It’s a confusing time for programmers.
We’ve all heard the hype surrounding the next version of Visual Basic; it’ll revolutionise our lives, it’ll unify the environment in which Windows programmers work, it’ll streamline your applications with the .Net strategy.
But actually getting someone to explain in practical terms what this means to the end developer is a completely different matter.
Thankfully, Microsoft has recently released the Beta 1 version of the new VB.Net development system so we’re no longer restricted to the selective pie-in the-sky information handed out by the press office.
It’s now time for an update, a realistic look at what you can expect to see change as we enter a new phase in Visual Basic programming.
So, what will the next version of Visual Basic – VB.Net – give us? Let’s review everything what we know so far…
- Co-existence – you’ll be able to install Visual Basic 6.0 and VB.Net on the same machine without conflicts
- Structured Error Handling the new version will support Try, Catch and Finally error handling techniques, as found in C++ and Java
- Auto Upgrade when you open a VB6 project in VB.Net, many of the features no longer supported with be automatically upgraded
- Control Anchors you can anchor a control to an area of the screen, such as the lower right hand corner of a form – and it will stay there, even if the form is resized
- No PrintForm you’ll no longer find a PrintForm method in VB.Net and there’s no replacement planned
- Web Forms develop applications for the Internet in your favourite programming language, integrated with ASP.Net
- ADO.Net improved ADO performance apparently, though no further detail yet
- Integer to Short the present-day 16-bit Integer will become Short, whilst the 32-bit Long will turn into an Integer. The Long data type will remain in existence as a 64-bit number
- No GoTo this statement will no longer exist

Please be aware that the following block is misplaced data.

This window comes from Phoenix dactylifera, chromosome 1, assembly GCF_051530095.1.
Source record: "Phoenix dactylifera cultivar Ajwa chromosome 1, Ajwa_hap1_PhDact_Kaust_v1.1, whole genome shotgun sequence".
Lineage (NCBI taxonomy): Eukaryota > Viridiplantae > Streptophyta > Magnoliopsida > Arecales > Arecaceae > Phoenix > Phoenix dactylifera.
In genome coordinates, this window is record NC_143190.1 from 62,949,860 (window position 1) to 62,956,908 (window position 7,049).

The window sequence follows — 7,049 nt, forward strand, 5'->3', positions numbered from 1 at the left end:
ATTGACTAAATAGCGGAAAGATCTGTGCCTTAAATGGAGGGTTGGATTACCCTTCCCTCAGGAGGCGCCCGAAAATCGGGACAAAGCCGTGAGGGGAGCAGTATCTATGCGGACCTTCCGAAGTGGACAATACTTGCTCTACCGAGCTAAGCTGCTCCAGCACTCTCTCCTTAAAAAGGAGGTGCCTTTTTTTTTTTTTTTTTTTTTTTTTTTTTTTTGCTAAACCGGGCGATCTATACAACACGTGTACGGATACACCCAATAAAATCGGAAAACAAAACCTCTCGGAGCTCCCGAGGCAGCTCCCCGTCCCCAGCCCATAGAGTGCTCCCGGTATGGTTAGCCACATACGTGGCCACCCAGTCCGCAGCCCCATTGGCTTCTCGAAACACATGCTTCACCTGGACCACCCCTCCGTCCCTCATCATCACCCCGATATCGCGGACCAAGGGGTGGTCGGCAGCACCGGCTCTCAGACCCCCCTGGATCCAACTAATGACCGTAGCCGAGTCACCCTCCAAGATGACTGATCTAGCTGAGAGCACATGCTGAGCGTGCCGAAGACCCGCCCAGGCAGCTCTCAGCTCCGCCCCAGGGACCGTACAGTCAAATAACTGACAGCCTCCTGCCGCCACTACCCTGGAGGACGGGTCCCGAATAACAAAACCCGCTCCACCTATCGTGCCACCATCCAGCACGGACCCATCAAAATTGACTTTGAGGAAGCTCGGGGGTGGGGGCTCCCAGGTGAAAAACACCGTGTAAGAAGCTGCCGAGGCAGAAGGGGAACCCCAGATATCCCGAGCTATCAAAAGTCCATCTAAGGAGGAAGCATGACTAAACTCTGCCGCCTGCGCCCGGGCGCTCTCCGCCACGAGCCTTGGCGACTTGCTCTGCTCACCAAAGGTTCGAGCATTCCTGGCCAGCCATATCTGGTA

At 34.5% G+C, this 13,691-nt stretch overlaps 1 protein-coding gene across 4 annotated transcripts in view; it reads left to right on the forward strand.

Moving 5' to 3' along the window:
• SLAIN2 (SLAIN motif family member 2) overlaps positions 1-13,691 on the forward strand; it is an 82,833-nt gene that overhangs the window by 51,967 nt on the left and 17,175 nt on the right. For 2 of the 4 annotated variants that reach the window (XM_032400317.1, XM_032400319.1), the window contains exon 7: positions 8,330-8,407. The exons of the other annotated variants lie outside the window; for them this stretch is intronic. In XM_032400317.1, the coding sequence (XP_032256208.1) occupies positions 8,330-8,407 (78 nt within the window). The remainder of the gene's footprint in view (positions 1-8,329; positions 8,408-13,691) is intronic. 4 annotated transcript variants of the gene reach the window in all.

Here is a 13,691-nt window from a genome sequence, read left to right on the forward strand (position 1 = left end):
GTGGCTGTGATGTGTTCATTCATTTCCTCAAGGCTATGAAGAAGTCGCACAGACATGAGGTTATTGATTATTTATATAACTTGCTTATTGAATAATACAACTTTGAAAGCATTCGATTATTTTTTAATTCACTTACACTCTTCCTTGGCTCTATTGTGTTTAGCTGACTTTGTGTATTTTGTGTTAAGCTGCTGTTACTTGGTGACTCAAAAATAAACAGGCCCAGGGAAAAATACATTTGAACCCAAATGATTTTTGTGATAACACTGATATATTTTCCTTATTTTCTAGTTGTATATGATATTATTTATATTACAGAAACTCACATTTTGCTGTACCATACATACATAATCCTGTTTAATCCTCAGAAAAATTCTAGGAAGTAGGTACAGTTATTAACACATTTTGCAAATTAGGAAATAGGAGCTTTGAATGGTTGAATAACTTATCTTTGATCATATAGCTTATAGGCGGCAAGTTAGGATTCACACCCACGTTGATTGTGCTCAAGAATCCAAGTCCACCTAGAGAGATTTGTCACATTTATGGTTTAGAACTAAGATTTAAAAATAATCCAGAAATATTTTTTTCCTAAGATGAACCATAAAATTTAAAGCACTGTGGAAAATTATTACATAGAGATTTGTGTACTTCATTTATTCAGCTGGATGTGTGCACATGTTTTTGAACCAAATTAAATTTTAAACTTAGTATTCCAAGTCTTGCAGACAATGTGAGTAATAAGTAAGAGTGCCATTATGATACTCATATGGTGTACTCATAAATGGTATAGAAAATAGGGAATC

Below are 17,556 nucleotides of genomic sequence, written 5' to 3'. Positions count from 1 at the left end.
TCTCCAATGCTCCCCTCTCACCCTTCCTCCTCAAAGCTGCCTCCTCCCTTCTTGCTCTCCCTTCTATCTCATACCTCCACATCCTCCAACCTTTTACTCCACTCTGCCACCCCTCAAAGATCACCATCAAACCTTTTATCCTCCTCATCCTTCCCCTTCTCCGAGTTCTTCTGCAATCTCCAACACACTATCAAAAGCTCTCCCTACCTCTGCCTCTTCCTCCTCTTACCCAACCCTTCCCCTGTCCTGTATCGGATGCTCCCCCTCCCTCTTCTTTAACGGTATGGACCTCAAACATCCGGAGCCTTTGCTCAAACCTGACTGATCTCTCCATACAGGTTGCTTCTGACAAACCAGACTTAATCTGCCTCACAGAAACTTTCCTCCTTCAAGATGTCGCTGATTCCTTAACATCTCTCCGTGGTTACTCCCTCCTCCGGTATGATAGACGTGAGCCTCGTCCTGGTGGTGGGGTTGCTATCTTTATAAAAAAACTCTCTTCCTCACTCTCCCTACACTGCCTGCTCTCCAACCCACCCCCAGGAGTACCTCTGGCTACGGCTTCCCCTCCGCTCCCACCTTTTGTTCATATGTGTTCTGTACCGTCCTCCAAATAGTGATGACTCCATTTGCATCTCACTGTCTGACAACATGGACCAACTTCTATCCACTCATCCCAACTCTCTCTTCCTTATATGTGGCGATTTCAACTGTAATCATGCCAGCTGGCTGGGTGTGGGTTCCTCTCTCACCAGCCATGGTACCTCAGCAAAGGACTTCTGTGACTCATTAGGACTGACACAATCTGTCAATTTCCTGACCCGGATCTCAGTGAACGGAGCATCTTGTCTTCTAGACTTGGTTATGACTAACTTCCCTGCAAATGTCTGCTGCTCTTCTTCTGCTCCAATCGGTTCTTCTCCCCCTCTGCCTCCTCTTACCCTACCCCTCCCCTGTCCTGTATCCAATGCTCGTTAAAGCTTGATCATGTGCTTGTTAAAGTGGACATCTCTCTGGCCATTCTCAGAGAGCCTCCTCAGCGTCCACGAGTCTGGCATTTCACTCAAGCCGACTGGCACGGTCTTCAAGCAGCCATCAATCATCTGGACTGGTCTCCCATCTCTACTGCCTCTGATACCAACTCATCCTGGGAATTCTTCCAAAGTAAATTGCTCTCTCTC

- Zero-Based Arrays you can no longer declare arrays between your own boundaries, they all must be zero-based. This also means the Option Base statement serves no purpose, hence will be removed
- Different Property Procedures the Get and Let parts of a property procedure will all be placed inside the one property declaration, no longer separated into two
- No More Defaults don’t rely on default properties in VB.Net they won’t work. You must explicitly specify everything you use, such as Text1.Text = “MyText” rather than simply Text1 = “MyText”
- New Forms no more regular forms, enter stage right – all-singing, all-dancing generic Windows Forms
- Context Menus Windows Forms have one main menu and a separate context menu for popups, both of which you can change via a new built-in on-form editor
- Goodbye Variant there’ll be no more Variant data type, though the Object type will now be able to hold a primitive data type, Empty, Nothing, Null or a reference to an object
- Improved Operations new clipboard and drag-and-drop features
- Web Services easily expose your objects via the Web with the Simple Object Access Protocol (SOAP)
- No DAO/RDO Binding don’t upgrade straight away if your application uses DAO/RDO data controls
- Unified IDE all Microsoft languages will use the same development environment
- Extensibility Model all Microsoft development environments will have the same extensibility object model, allowing you to, say, write a C++ add-in within Visual Basic
- Easier Deployment you can register components by simply copying them into a directory, no more regsvr32.exe
- No OLE Container this control has been removed
- New Graphics Methods which will replace Circle, CLS, PSet, Line and Point
- No Shape or Line Controls all removed
- Inheritance object-orientated buzzword that means you can derive a class from its parent class
- Short-Circuit Evaluation If you run this code in Visual Basic 6, it will gets the result of both functions, then evaluate them: If Function1() And Function2() Then … but in VB.Net, if the first call returns a False, the operation is immediately aborted
- Miscellaneous Initialise variable values on the same line as you declare them. No more fixed-length strings. No fixed-size arrays when using UDTs. No GoSub/Return. No VarPtr, ObjPtr, StrPtr and such. No more LSet. No more ‘As Any’ declarations. Setting a Timer to 0 will no longer disable it. Windows forms will not support DDE. The Name property will no longer by available at runtime. True will no longer equal 1, it will equal 1. In VB.Net, adding a Null to another string will generate a mismatch error, whereas currently the whole concatenation operation would return a Null. And, Or, Not and Xor will no longer be Boolean operators they will be replaced with BitAnd, BitOr, BitNot and BitXor.
Top Tip: For more in-depth information on the differences between Visual Basic 6 and VB.Net, check out this Microsoft document: http://msdn.microsoft.com/library/techart/vb6tovbdotnet.htm. You can also read our early look at Visual Basic 7, in this article: http://www.vb-world.net/articles/vb7/.
So there we have it; a brain dump on all the key issues a developer needs to know about VB.Net.
It’s going to mean change. And nobody ever likes change.
But as I learn more and more about the new technologies that will be sprouting up this year, I have to say it all becomes less and less threatening – and suddenly one realises that we’re actually headed for a much greener field.